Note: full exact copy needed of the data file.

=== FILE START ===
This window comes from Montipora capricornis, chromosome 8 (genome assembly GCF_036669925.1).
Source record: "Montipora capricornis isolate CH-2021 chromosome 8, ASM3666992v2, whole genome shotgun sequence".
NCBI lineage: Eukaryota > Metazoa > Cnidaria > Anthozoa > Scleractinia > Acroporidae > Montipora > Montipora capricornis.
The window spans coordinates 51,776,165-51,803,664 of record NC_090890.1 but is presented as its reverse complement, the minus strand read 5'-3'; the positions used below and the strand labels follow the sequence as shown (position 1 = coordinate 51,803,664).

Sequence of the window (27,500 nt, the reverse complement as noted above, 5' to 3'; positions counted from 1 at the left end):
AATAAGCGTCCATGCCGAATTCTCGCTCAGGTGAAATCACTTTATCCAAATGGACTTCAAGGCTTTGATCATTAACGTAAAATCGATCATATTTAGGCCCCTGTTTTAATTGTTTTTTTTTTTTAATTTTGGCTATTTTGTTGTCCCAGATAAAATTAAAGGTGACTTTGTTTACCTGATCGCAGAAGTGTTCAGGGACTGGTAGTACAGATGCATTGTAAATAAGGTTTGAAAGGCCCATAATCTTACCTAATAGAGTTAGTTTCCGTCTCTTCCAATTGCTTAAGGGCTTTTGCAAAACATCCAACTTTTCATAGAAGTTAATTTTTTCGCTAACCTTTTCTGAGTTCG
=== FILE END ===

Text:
This window comes from Montipora capricornis, chromosome 8 (genome assembly GCF_036669925.1).
Source record: "Montipora capricornis isolate CH-2021 chromosome 8, ASM3666992v2, whole genome shotgun sequence".
NCBI lineage: Eukaryota > Metazoa > Cnidaria > Anthozoa > Scleractinia > Acroporidae > Montipora > Montipora capricornis.
The window spans coordinates 51,776,165-51,803,664 of record NC_090890.1 but is presented as its reverse complement, the minus strand read 5'-3'; the positions used below and the strand labels follow the sequence as shown (position 1 = coordinate 51,803,664).

Sequence of the window (27,500 nt, the reverse complement as noted above, 5' to 3'; positions counted from 1 at the left end):
AATAAGCGTCCATGCCGAATTCTCGCTCAGGTGAAATCACTTTATCCAAATGGACTTCAAGGCTTTGATCATTAACGTAAAATCGATCATATTTAGGCCCCTGTTTTAATTGTTTTTTTTTTTTAATTTTGGCTATTTTGTTGTCCCAGATAAAATTAAAGGTGACTTTGTTTACCTGATCGCAGAAGTGTTCAGGGACTGGTAGTACAGATGCATTGTAAATAAGGTTTGAAAGGCCCATAATCTTACCTAATAGAGTTAGTTTCCGTCTCTTCCAATTGCTTAAGGGCTTTTGCAAAACATCCAACTTTTCATAGAAGTTAATTTTTTCGCTAACCTTTTCTGAGTTCG